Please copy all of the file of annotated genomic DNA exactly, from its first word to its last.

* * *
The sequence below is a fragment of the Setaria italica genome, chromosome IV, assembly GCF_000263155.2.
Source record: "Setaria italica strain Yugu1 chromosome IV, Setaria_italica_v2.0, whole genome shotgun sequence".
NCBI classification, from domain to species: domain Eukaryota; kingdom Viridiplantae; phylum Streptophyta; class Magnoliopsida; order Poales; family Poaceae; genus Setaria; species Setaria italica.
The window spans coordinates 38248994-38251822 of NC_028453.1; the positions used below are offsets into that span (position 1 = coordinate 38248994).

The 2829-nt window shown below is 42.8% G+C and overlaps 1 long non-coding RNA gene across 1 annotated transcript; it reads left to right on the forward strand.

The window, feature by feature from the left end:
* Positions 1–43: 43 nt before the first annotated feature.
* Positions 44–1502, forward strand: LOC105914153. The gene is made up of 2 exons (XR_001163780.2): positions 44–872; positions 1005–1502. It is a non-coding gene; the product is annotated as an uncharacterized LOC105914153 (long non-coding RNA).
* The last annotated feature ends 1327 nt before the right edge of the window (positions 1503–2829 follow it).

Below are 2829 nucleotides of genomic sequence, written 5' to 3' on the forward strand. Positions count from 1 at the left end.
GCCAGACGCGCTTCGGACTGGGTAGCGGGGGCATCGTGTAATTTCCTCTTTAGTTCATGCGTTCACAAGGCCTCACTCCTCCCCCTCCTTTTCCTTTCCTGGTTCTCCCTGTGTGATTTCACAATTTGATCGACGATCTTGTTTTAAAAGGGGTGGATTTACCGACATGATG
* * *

The sequence below is a fragment of the Setaria italica genome, chromosome IV, assembly GCF_000263155.2.
Source record: "Setaria italica strain Yugu1 chromosome IV, Setaria_italica_v2.0, whole genome shotgun sequence".
NCBI classification, from domain to species: domain Eukaryota; kingdom Viridiplantae; phylum Streptophyta; class Magnoliopsida; order Poales; family Poaceae; genus Setaria; species Setaria italica.
The window spans coordinates 38248994-38251822 of NC_028453.1; the positions used below are offsets into that span (position 1 = coordinate 38248994).

The 2829-nt window shown below is 42.8% G+C and overlaps 1 long non-coding RNA gene across 1 annotated transcript; it reads left to right on the forward strand.

The window, feature by feature from the left end:
* Positions 1–43: 43 nt before the first annotated feature.
* Positions 44–1502, forward strand: LOC105914153. The gene is made up of 2 exons (XR_001163780.2): positions 44–872; positions 1005–1502. It is a non-coding gene; the product is annotated as an uncharacterized LOC105914153 (long non-coding RNA).
* The last annotated feature ends 1327 nt before the right edge of the window (positions 1503–2829 follow it).

Below are 2829 nucleotides of genomic sequence, written 5' to 3' on the forward strand. Positions count from 1 at the left end.
GCCAGACGCGCTTCGGACTGGGTAGCGGGGGCATCGTGTAATTTCCTCTTTAGTTCATGCGTTCACAAGGCCTCACTCCTCCCCCTCCTTTTCCTTTCCTGGTTCTCCCTGTGTGATTTCACAATTTGATCGACGATCTTGTTTTAAAAGGGGTGGATTTACCGACATGATG